The other way—which I prefer—is not to focus on the final destination but rather on the process. Your project can be divided into smaller chunks—usually, only a small number of functions is necessary for the MVP, and the rest can be left for later.
Thinking of what exactly can and should be delivered in, for example, 3 months, is a much safer choice for your project and your cooperation with the tech partner. Worst-case scenario, the product’s release will be delayed by a month, not a year. This enables iterative progress that also lies at the foundation of the Scrum methodology. Instead of getting a “closed code blackbox” at the end of the project, when it’s either practically impossible or, at least, very time-consuming and expensive to change anything, developers can respond to the changing environment of the market and your project in real-time. Thanks to this setup, your development studio will HAVE to do well so that you want to keep working with them after each stage of the project.
How much is it going to cost me?
In our world, the most common answer to this question is “it depends”. And, well, it truly does.
The factors can be, for instance, internal—depending on your team’s expertise and the state of your business overall. How much do you know about your market and project? How big is your scope of work? Do you know what are the product’s functional and non-functional requirements already? How many experts from the development studio you need to hire? What’s your timeline?
When it comes to external factors, apart from the state of your market, it also matters what kind of tech partner you’re working with. What level of expertise does a development studio have? Where are they based? How many experts can they spare for your project? Does the project require a niche set of skills?
All this will somewhat influence the price.
Defining your MVP
MVP (Minimum Viable Product) is a product that delivers a base value you want to give your end-user. By definition, it should be tightly targeted at people who are natural recipients of your solution. MVP saves you from the risk of overspending on something that might not be received well in the market. If you fail fast, you can iterate fast—and that’s the possibility MVP gives you. It allows you to understand your risks better, listen to the feedback of your user base and create a solution that responds to their actual needs. You should think about what is the smallest piece of software that is capable of delivering the core value to the target group. Only once your MVP concept is done, you get a clearer view on what to do next with your project—what functions to extend and how to carry on cooperation with the development studio.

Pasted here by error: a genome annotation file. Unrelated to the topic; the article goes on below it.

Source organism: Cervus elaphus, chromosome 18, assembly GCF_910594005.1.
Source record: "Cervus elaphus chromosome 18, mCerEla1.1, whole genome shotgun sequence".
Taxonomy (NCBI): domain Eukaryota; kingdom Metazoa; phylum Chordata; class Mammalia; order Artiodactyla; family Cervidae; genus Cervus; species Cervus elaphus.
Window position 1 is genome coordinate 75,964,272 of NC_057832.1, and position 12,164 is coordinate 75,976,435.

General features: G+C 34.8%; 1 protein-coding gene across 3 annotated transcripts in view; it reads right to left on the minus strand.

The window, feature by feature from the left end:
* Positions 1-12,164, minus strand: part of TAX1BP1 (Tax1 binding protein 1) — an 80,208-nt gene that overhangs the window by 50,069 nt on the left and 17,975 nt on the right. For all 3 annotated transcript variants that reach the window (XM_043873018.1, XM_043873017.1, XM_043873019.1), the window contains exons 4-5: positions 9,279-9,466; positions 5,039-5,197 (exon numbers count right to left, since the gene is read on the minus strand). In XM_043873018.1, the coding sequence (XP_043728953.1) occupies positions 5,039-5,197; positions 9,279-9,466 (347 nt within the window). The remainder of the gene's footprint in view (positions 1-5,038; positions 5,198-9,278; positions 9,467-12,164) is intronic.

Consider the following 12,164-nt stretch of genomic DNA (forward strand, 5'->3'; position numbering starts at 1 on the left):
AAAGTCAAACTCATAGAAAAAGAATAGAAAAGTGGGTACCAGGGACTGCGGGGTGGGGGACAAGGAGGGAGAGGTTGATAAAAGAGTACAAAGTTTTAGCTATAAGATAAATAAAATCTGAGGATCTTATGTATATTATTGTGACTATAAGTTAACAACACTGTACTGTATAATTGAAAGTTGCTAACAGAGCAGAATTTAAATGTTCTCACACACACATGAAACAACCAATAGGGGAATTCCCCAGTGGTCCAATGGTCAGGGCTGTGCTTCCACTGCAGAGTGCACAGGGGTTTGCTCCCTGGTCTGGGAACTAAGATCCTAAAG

There are some risks, of course. MVP is not always a good option, especially in the highly competitive markets. Creating an MVP for a busy market might not attract many users, which is why it’s so important to research it thoroughly and check if there’s a place for your product. If the space is limited, you can always think about how you can deliver a certain business value better than your competition or what’s a unique factor you can offer the users besides what they already have.
Research the market, find the unique value of your business, decide on what’s important for your project right now. Start slow, see how it works, test it with the users, iterate, check again, and keep moving forward. This kind of process saves you from losing money and ensures smooth cooperation with your tech partner, allowing you to build a professional relationship as you go. An experienced development studio will walk you through all the milestones and apply its best practices, so you don’t have to face these challenges on your own.
Of course, none of these tips may work, if you need to deliver a product fast before your competitor does, you’ve got tons of cash, and you are open for an aggressive spend (keeping in mind that this involves a high risk). After all, starting slow and safe is not always the way. As I said before: it all depends :)
If you have a project idea in mind or don’t know how to hire an external team of software engineers—get in touch. I’ll be happy to answer all your questions.
Business Development Lead